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MySQL is by far the most popular database management system for small- to medium-sized web projects. In this course, Bill Weinman provides clear, concise tutorials that guide you through creating and maintaining a MySQL database of your own. Bill explores the basic syntax, using SQL statements to create, insert, update, and delete data from your tables. He also covers creating a new database from scratch, as well as data types, transactions, subselects, views, and stored routines. Plus, learn about the multi-platform PHP PDO interface that will help you connect your database to web applications.
In this example, I'll show you how to use a trigger to update a transaction log. I'm going to start by copying and pasting from the chapter seven exercise file. We're going to be using the scratch database here. And I'm continuing with the tables that were created earlier in the chapter. If you happen to be following along, you can just create these tables from the. Exercise file and you should be fine. So, I'm going to come down here to, Lesson Number three, logging transactions with a trigger. And we're going to copy everything from here on down to here.
First, I'll take a moment to describe it. We're going to recreate the sale table and in this case we're just doing this to get rid of that reconciled flag that we used in the last movie. And we're going to keep the customer table which already has those three records in it for. Bob and Sally and Fred, and then we're going to create this trigger again. We're using the delimiter, to change the delimiter because we have multiple statements here in our trigger. So this allows all of this to be submitted to the database engine as one unit.
And again, this is a very MySQL specific paradigm. The trigger itself is an after insert trigger, so when you insert a row in widget sale, this trigger will be triggered and this code will be executed. And you notice we insert three rows here into the sale table. So between begin and end we have a block of code with two statements in it. The first one, sets the last order ID in customer like we did in the first example and the second one, inserts into the widget log to log the event.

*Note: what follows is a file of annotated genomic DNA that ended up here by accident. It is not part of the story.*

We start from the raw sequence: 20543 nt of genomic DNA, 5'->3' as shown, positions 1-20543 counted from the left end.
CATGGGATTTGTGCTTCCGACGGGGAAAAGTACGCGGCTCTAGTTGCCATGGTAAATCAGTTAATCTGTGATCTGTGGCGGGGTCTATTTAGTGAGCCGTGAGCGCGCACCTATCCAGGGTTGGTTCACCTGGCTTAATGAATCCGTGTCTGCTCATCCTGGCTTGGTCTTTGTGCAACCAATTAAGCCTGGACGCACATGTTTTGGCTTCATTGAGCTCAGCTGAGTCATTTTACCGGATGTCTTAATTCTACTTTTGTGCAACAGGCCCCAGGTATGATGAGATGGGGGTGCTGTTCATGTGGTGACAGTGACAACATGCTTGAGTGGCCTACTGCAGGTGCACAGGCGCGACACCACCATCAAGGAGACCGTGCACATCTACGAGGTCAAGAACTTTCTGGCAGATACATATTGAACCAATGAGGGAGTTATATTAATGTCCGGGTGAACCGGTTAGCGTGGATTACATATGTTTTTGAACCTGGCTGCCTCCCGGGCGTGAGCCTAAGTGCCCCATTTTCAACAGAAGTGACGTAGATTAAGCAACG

Now you notice the log table here has a serial. Has a time stamp so it automatically. Sets the time according to whatever time it is and it has a string for the event, a string for the user name, a string for the table name and a table id for that table that's named so widget sale will get that new id from the sale row that's being inserted into the sale table. So, it's very simple code here. And I'm going to go ahead and copy and paste.
And we select everything from sale customer and log there at the end. So I'll paste this into the sid here. And we'll go ahead and execute it, so we have these tables in this order sale, customer and logs so here's the sale, and we just created the three sale rows in here. And there's the customer you see the last order ID has been updated with those sales. And here's our log table. So we have the stamp, the event, it was an insert. The user name trigger. And the sale table, and the table ID.
So we inserted three rows, row one, two, and three from the sale table. And you can link back to those in the sale table, and see exactly what they are. So very simple technique. For updating a log whenever a row is inserted into a table. You can use triggers for many purposes. Here, I've shown you how to update two tables from one trigger including a new row and a transaction log table. And, updating this customer table with the last order ID.
And so just to finish off this lesson, I'm going to drop all of our triggers and tables. In actuality, the only one of these triggers that still exist is the widget log, because every time you drop a table. The triggers associated with that table are automatically dropped. But just so that you can see how it's done, you can drop triggers with the drop trigger statement. And, just like you drop tables with the drop table statement, I'm going to copy and paste all of that. In to our SQL box here and execute it so that all of that is actually cleaned up for the rest of the course.
It's also worth noting that in other systems where they don't automatically drop a trigger, you can get an error if you drop a table before you drop the associated trigger, so I always drop the triggers first before I drop the associated tables.
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